‘Holy mayor’ Giorgio La Pira takes next step to sainthood

Giorgo La Pira. Public domain
Giorgo La Pira. Public domain

.- Most mayors do not live in unheated monastic cells, deliver candy from Orthodox patriarchs to the pope, or become ambassadors for international peace.

Giorgio La Pira was not like most mayors.

The cause for sainthood for Giorgio La Pira, the “holy mayor” of Florence, was moved forward on July 5 as Pope Francis authorized the decrees of “heroic virtue” for the Italian politician, along with three other “Servants of God.”

Pope Francis met with Cardinal Angelo Amato, the prefect for the Congregation for the Causes of Saints on Thursday, and approved Giorgio La Pira (1904 - 1977), Carlo Acutis (1991 - 2006), Pietro Di Vitale (1916 - 1940),  and Alessia González-Barros y González (1971 - 1985) to each bear the title of “Venerable.”

As the mayor of Florence from 1951 to 1965, La Pira’s influence extended well beyond his municipality. He made several official trips behind the Iron Curtain to Russia, China and Vietnam during the Cold War to promote peace and human rights, which were virtually unheard of among Western politicians. Before traveling to Moscow, La Pira visited Fatima and wrote to cloistered religious orders asking for their prayers for his journey.

At home in Italy, La Pira advocated for the poor and for workers rights. He also contributed to the writing of the Italian Constitution after World War II.

La Pira's political perspectives were controversial in Italy, and some have criticized his openness to dialogue with communist parties and leaders.

La Pira was, however, well-respected by religious leaders, even beyond Catholicism. In 1960, he began a friendship with Athenagoras I, the Orthodox Patriarch of Constantinople, who famously asked the mayor to bring an unprecedented gift of candy to Pope John XXIII, as a way to foster relations between the two churchmen. Four years later, Athenagoras and Pope Paul VI held a historic meeting in Jerusalem, which led to the rescinding of excommunications issued after the Great Schism in 1054.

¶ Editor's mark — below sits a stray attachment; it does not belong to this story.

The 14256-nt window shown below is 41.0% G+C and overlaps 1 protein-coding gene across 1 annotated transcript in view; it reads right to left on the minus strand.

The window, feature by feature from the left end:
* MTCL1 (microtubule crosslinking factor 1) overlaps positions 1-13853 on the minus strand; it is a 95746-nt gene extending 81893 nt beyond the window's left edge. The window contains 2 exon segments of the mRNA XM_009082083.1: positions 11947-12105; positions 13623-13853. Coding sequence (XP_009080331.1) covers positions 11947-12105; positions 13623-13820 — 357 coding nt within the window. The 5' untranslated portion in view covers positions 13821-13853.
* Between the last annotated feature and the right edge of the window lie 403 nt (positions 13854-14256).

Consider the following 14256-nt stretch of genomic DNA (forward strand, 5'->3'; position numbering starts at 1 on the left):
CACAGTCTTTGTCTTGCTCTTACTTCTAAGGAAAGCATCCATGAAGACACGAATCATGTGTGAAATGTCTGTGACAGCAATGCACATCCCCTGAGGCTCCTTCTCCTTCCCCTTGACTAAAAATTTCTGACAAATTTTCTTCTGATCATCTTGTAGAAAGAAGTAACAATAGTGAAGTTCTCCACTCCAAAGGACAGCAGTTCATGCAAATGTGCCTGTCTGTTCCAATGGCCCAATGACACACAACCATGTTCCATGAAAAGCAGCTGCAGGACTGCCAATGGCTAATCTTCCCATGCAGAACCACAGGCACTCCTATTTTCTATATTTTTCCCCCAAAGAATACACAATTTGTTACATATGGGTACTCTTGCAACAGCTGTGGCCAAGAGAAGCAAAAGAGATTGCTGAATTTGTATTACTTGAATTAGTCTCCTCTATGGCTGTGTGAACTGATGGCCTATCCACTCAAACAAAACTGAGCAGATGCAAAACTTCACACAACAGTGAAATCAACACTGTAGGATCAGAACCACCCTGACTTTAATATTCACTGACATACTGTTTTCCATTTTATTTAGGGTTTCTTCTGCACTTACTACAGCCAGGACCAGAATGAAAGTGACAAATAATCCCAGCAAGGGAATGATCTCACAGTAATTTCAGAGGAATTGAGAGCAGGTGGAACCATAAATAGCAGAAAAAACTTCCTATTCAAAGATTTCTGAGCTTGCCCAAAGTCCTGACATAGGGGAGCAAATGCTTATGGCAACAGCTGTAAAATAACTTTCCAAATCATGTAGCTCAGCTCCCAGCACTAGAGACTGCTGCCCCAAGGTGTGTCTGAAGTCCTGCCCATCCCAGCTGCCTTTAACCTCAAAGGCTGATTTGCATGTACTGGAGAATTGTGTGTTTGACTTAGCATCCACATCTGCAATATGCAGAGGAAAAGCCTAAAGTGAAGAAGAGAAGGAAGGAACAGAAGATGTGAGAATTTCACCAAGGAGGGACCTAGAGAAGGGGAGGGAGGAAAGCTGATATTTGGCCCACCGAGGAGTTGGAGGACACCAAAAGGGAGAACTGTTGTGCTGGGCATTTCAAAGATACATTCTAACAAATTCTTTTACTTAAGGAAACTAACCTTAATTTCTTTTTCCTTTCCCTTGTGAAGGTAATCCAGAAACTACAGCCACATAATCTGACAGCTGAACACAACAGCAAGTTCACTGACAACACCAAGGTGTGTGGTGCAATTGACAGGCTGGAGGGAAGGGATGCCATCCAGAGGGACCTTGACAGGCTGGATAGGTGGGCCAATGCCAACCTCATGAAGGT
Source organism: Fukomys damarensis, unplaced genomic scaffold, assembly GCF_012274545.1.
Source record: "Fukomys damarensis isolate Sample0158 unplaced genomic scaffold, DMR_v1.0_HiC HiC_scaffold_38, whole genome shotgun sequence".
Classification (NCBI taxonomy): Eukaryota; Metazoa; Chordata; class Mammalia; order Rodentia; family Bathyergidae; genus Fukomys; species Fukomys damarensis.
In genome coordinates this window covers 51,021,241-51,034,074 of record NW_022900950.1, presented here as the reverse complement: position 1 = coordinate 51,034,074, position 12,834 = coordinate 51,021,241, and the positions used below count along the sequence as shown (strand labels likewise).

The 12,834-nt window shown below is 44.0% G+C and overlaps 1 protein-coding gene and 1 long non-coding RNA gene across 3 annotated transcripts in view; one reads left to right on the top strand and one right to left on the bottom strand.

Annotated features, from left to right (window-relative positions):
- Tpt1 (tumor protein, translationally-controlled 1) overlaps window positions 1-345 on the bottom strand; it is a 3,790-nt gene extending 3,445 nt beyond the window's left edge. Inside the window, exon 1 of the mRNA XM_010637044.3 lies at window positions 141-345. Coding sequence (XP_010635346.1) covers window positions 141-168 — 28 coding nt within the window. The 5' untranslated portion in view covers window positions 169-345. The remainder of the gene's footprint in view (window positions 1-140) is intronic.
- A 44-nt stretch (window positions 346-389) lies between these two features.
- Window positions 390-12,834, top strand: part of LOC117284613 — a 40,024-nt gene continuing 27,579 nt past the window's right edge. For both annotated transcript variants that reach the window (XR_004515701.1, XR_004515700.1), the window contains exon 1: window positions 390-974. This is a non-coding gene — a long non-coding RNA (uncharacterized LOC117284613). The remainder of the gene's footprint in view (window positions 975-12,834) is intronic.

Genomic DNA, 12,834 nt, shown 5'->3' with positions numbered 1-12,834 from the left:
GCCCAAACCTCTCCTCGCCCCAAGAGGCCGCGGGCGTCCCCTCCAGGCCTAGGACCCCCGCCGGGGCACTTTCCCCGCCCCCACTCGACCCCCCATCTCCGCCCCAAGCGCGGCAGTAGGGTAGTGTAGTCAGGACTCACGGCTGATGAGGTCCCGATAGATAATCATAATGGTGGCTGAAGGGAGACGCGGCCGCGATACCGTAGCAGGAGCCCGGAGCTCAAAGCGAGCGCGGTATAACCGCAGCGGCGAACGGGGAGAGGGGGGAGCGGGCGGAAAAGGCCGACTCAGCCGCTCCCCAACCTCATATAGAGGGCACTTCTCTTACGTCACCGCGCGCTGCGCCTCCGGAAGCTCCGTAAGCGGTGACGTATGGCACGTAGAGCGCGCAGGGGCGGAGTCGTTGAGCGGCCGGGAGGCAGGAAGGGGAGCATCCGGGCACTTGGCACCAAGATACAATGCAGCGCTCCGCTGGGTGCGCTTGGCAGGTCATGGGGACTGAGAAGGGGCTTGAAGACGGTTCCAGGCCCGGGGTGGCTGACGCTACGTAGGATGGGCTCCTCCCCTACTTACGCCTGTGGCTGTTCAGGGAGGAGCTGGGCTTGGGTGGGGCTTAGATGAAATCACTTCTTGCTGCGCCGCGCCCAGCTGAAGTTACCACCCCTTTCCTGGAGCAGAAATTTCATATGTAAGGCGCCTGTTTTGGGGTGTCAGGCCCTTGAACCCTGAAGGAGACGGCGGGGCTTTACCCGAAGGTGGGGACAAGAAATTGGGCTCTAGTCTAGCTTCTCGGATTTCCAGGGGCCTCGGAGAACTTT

La Pira became a Third Order Dominican in his early twenties, which shaped his spiritual life as a layperson before he went on to be a lawyer, politician, university professor, and peace advocate. He chose to live in simplicity in a cell in the monastery of San Marco in Florence until bronchitis forced him to move out.

Pope Saint John Paul II spoke of the important role La Pira played in the reconstruction of Europe, and chose to celebrate the “Jubilee of Governors” in 2000 on the date of La Pira’s death, Nov. 5. A quote from the former mayor of Florence was also selected as the motto for the celebration, “Our participation in a Holy Year is not an act of piety but a political act, because it must contribute to the realization of God’s plan in history.”

After La Pira died in 1977, Pope Paul VI honored him in an Angelus address.

The three other Servants of God were also found to have heroic virtue on July 5 were all died under the age of 25.

Italian Carlo Acutis died of leukemia in 2006 at the age of 15. He had a deep love for the Eucharist, and created a website documenting Eucharistic miracles around the world before he died.

Alessia González-Barros y González died in Spain at age 14, and Pietro Di Vitale, a native of Sicily, was studying for the priesthood when he died at age 23.

Tags: Saints, Catholic News, Canonization, Giorgia La Pira